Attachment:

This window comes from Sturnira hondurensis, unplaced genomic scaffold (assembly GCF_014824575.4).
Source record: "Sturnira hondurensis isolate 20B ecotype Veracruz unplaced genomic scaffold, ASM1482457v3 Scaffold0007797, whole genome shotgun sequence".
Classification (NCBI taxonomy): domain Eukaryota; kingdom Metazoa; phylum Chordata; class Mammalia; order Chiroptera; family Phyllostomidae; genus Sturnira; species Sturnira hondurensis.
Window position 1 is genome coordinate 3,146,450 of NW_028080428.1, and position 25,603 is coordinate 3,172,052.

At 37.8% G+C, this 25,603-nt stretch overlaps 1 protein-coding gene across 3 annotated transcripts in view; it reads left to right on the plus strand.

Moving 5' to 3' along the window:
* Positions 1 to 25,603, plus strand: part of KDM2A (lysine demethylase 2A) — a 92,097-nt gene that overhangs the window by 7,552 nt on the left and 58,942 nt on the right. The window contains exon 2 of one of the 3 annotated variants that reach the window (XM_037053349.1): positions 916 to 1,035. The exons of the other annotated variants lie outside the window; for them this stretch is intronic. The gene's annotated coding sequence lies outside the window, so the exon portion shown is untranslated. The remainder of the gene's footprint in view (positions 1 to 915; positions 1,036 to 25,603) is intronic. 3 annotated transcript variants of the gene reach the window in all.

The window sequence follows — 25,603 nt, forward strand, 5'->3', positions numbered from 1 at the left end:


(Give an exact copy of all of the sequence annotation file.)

This window comes from Sturnira hondurensis, unplaced genomic scaffold (assembly GCF_014824575.4).
Source record: "Sturnira hondurensis isolate 20B ecotype Veracruz unplaced genomic scaffold, ASM1482457v3 Scaffold0007797, whole genome shotgun sequence".
Classification (NCBI taxonomy): domain Eukaryota; kingdom Metazoa; phylum Chordata; class Mammalia; order Chiroptera; family Phyllostomidae; genus Sturnira; species Sturnira hondurensis.
Window position 1 is genome coordinate 3,146,450 of NW_028080428.1, and position 25,603 is coordinate 3,172,052.

At 37.8% G+C, this 25,603-nt stretch overlaps 1 protein-coding gene across 3 annotated transcripts in view; it reads left to right on the plus strand.

Moving 5' to 3' along the window:
* Positions 1 to 25,603, plus strand: part of KDM2A (lysine demethylase 2A) — a 92,097-nt gene that overhangs the window by 7,552 nt on the left and 58,942 nt on the right. The window contains exon 2 of one of the 3 annotated variants that reach the window (XM_037053349.1): positions 916 to 1,035. The exons of the other annotated variants lie outside the window; for them this stretch is intronic. The gene's annotated coding sequence lies outside the window, so the exon portion shown is untranslated. The remainder of the gene's footprint in view (positions 1 to 915; positions 1,036 to 25,603) is intronic. 3 annotated transcript variants of the gene reach the window in all.

The window sequence follows — 25,603 nt, forward strand, 5'->3', positions numbered from 1 at the left end: